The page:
Mr Campbell said that, while he believes the show will be a massive hit locally, he just hopes it travels well.
“Will it suffer the same fate of our late and much-loved BBC broadcaster, Gerry Anderson, who on moving to Radio 4 found that English audiences didn't 'get' his accent or his take on life?
“Loved locally but further afield, more difficult. I think it could become cult viewing for NI audiences if the first episode is anything to go by.
“It will probably be a case of ' Ah canny wait for the next episode, hi', followed by, 'Have ye heard if they're makin’ anoller series yet?'”
'All credit to Lisa McGee' - Mark H
Mark H Durkan, SDLP Foyle MLA, gave Derry Girls a glowing review and praised the home-grown writer and actresses for their work in showing a wider audience just how great it is to be from the Maiden City.
“I was impressed, it was really good,” he said.
“It’s early days and it’s the first series so we will of the programme and we will see the characters develop and become more familiar and grow on people even more. Last night was just a taster so we will see what there is to come.
“I saw a lot of feedback on social media and there were mixed views, Derry people engaged more, but I’m really keen to see the reaction of audiences elsewhere.
“My wife, Anne, is not from Derry and I was torturing her throughout saying, ‘What do you think about that?’
“It’s a tremendous opportunity for marketing to be on primetime Channel 4 with a show based in this city. Another upside is that other writers and artists from within this city can use this as a great platform.
“Plenty of other cities and towns would give their right arm for the opportunity for such promotion. All credit to the show’s writer and creator, Lisa McGee; I’m sure it must have been an extremely difficult pitch to a British TV station to say, ‘This is where I came from and this is how it was’. But she obviously did a fantastic job in that regard and they enjoyed it.”
Mr Durkan said that he was tentative watching the first half of the show as he hoped that it would do the city proud and not paint us in a cringe-worthy light.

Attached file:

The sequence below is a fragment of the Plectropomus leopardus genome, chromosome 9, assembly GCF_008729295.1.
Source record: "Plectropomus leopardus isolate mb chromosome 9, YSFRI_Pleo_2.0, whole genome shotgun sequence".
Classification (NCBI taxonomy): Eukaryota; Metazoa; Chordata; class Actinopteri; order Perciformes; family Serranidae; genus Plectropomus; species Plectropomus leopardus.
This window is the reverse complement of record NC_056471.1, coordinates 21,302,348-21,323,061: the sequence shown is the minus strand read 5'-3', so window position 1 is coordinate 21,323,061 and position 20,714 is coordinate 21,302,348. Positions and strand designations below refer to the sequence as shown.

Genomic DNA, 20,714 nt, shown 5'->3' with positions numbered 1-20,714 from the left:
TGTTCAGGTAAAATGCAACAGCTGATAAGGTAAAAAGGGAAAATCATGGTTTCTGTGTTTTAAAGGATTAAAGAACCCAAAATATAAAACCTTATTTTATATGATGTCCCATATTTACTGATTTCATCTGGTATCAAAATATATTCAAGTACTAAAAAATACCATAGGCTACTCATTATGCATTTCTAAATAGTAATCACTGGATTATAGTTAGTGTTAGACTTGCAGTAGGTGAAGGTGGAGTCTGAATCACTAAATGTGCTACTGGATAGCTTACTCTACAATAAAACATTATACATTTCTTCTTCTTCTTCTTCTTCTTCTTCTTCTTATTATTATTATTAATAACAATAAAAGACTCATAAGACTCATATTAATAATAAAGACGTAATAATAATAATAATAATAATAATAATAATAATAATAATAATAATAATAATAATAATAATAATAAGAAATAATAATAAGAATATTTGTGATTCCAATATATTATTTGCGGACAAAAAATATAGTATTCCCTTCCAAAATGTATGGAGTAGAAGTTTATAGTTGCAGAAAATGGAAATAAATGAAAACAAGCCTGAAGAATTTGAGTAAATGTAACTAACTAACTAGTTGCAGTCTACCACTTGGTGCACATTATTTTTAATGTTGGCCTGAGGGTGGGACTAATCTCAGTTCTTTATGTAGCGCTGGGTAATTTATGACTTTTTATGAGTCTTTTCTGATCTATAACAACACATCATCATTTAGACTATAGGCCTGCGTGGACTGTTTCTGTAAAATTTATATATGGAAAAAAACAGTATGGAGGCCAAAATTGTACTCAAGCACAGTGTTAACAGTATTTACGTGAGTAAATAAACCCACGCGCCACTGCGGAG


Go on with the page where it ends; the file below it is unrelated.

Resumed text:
“It reminded me of watching a party political broadcast, it’s difficult to watch objectively, that’s why our party’s last few were my favourite...because I wasn’t in them,” he laughed.
“Derry’s where I’m from, it’s where I’m proud of and very defensive of too so I was nervous watching the first half so I would like to watch it again also because you get distracted recognising different places in Derry!”
He added: “My praise couldn’t be stronger for the show’s creator and the fact that she managed to pitch the show to Channel 4 for such a prominent primetime slot.
“I found it very enjoyable and I’m looking forward to the rest of the series.”
'Ballsy and witty' - Blame Game producer
Jackie Hamilton, Derry ‘boy’ and former pop star with Derry rock band, The Moondogs, is today the producer of the BBCNI comedy The Blame Game, with his own company, Moondog Productions.
The final word goes to Mr Hamilton, speaking as a native of the city and a man who knows a thing or two about comedy, who gave Derry Girls a resounding seal of approval.
“I thought it was great; it was very funny and quite refreshing,” he said.
“In terms of comedy for different age groups and comedy as a narrative space, the Troubles was a background but front and centre was these handful of teenage girls and that was funny and different.
“It was quite authentic too in its use of words, it didn’t enter into TV land. I was trying to watch it as a punter without overanalysing it but when you’re sitting over 70 miles away watching something about the place you know and love, where you grew up...I had to resist the urge to watch it from behind the sofa!
“We can say what we want about Derry but if anyone else says anything bad we will jump straight on them!”
“I don’t know Lisa McGee but she has really done a great job. We’ve only seen the first episode so we will have to wait to see the whole thing in the round but as a first outing it was very funny.
“It hit the mark and was very much talking from a local place but to a wider audience. You have to ask is it funny and do the jokes work and I think they do.
“Channel 4 is very much viewed by a younger audience and they are bolder and very different from other UK channels. It’s not necessarily just aimed at younger people but its centre of gravity will be defined by the late 20 to 30-somethings.
“Channel 4 has a clear remit of ballsy, witty stuff for a younger audience, not youth or teens, but they do things in a different way and as long as Derry Girls and Lisa keep delivering plenty of jokes and, a key part of it, authenticity, then it should definitely resonate particularly with North England and Scotland.
“Social media plays a big part too, what we need to see are 30-somethings not from Derry sharing it with each other.
“I hope it does work. The acting was good too and the young actresses gave a good account of themselves.
“It generally was a good show and I’m looking forward to seeing the rest of it. The key word is authenticity, if she can keep that intact I hope to see a second series, but it is the audience beyond here that will define the future of it. Long may it last.”